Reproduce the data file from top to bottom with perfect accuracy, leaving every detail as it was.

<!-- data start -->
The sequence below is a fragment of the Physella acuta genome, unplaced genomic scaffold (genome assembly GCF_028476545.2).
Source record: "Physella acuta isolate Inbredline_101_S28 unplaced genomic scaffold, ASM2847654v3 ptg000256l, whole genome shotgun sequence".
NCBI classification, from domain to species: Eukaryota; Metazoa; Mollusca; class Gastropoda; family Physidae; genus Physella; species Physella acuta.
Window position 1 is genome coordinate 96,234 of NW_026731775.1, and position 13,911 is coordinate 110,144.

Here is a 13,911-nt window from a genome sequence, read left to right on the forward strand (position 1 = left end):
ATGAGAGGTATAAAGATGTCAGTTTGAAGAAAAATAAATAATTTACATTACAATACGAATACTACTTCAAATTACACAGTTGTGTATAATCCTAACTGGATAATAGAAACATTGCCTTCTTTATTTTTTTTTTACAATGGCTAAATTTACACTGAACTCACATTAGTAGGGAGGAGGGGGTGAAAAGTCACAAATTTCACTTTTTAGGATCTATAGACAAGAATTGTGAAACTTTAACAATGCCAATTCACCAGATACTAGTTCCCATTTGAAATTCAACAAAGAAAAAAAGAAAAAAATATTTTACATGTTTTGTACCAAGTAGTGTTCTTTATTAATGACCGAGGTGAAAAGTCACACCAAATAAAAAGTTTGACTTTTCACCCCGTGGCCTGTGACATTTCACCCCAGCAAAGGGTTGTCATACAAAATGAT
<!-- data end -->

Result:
The sequence below is a fragment of the Physella acuta genome, unplaced genomic scaffold (genome assembly GCF_028476545.2).
Source record: "Physella acuta isolate Inbredline_101_S28 unplaced genomic scaffold, ASM2847654v3 ptg000256l, whole genome shotgun sequence".
NCBI classification, from domain to species: Eukaryota; Metazoa; Mollusca; class Gastropoda; family Physidae; genus Physella; species Physella acuta.
Window position 1 is genome coordinate 96,234 of NW_026731775.1, and position 13,911 is coordinate 110,144.

Here is a 13,911-nt window from a genome sequence, read left to right on the forward strand (position 1 = left end):
ATGAGAGGTATAAAGATGTCAGTTTGAAGAAAAATAAATAATTTACATTACAATACGAATACTACTTCAAATTACACAGTTGTGTATAATCCTAACTGGATAATAGAAACATTGCCTTCTTTATTTTTTTTTTACAATGGCTAAATTTACACTGAACTCACATTAGTAGGGAGGAGGGGGTGAAAAGTCACAAATTTCACTTTTTAGGATCTATAGACAAGAATTGTGAAACTTTAACAATGCCAATTCACCAGATACTAGTTCCCATTTGAAATTCAACAAAGAAAAAAAGAAAAAAATATTTTACATGTTTTGTACCAAGTAGTGTTCTTTATTAATGACCGAGGTGAAAAGTCACACCAAATAAAAAGTTTGACTTTTCACCCCGTGGCCTGTGACATTTCACCCCAGCAAAGGGTTGTCATACAAAATGAT